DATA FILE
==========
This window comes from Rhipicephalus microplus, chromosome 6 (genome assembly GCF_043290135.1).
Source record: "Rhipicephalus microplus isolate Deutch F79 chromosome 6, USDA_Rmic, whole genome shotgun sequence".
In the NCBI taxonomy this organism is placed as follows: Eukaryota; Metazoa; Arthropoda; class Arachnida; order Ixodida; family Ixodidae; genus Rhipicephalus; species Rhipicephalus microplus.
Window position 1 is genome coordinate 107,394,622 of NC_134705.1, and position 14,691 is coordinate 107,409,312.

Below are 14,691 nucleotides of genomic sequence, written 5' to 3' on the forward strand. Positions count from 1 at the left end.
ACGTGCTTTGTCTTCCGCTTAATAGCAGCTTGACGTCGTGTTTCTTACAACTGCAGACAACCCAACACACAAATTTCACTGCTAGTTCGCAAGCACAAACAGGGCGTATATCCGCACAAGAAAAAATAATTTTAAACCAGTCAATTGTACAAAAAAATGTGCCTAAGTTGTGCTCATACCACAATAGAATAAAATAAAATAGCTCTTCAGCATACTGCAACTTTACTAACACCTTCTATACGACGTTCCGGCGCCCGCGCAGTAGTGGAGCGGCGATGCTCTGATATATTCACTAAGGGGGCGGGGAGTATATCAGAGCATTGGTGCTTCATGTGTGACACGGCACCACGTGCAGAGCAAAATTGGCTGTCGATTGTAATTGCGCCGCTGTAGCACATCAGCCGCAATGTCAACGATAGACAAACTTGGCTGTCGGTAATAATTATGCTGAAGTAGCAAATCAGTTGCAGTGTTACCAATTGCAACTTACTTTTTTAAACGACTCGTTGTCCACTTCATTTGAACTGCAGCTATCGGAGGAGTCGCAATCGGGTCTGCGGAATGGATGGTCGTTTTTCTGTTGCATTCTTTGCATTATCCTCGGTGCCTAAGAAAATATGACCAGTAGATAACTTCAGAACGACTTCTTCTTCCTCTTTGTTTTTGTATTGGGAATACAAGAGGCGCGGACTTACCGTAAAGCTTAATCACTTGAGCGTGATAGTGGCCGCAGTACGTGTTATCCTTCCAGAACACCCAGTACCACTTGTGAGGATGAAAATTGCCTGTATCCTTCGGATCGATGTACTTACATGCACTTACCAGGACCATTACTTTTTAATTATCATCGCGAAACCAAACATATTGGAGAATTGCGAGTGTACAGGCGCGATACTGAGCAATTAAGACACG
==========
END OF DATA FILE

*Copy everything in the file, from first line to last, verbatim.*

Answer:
This window comes from Rhipicephalus microplus, chromosome 6 (genome assembly GCF_043290135.1).
Source record: "Rhipicephalus microplus isolate Deutch F79 chromosome 6, USDA_Rmic, whole genome shotgun sequence".
In the NCBI taxonomy this organism is placed as follows: Eukaryota; Metazoa; Arthropoda; class Arachnida; order Ixodida; family Ixodidae; genus Rhipicephalus; species Rhipicephalus microplus.
Window position 1 is genome coordinate 107,394,622 of NC_134705.1, and position 14,691 is coordinate 107,409,312.

Below are 14,691 nucleotides of genomic sequence, written 5' to 3' on the forward strand. Positions count from 1 at the left end.
ACGTGCTTTGTCTTCCGCTTAATAGCAGCTTGACGTCGTGTTTCTTACAACTGCAGACAACCCAACACACAAATTTCACTGCTAGTTCGCAAGCACAAACAGGGCGTATATCCGCACAAGAAAAAATAATTTTAAACCAGTCAATTGTACAAAAAAATGTGCCTAAGTTGTGCTCATACCACAATAGAATAAAATAAAATAGCTCTTCAGCATACTGCAACTTTACTAACACCTTCTATACGACGTTCCGGCGCCCGCGCAGTAGTGGAGCGGCGATGCTCTGATATATTCACTAAGGGGGCGGGGAGTATATCAGAGCATTGGTGCTTCATGTGTGACACGGCACCACGTGCAGAGCAAAATTGGCTGTCGATTGTAATTGCGCCGCTGTAGCACATCAGCCGCAATGTCAACGATAGACAAACTTGGCTGTCGGTAATAATTATGCTGAAGTAGCAAATCAGTTGCAGTGTTACCAATTGCAACTTACTTTTTTAAACGACTCGTTGTCCACTTCATTTGAACTGCAGCTATCGGAGGAGTCGCAATCGGGTCTGCGGAATGGATGGTCGTTTTTCTGTTGCATTCTTTGCATTATCCTCGGTGCCTAAGAAAATATGACCAGTAGATAACTTCAGAACGACTTCTTCTTCCTCTTTGTTTTTGTATTGGGAATACAAGAGGCGCGGACTTACCGTAAAGCTTAATCACTTGAGCGTGATAGTGGCCGCAGTACGTGTTATCCTTCCAGAACACCCAGTACCACTTGTGAGGATGAAAATTGCCTGTATCCTTCGGATCGATGTACTTACATGCACTTACCAGGACCATTACTTTTTAATTATCATCGCGAAACCAAACATATTGGAGAATTGCGAGTGTACAGGCGCGATACTGAGCAATTAAGACACG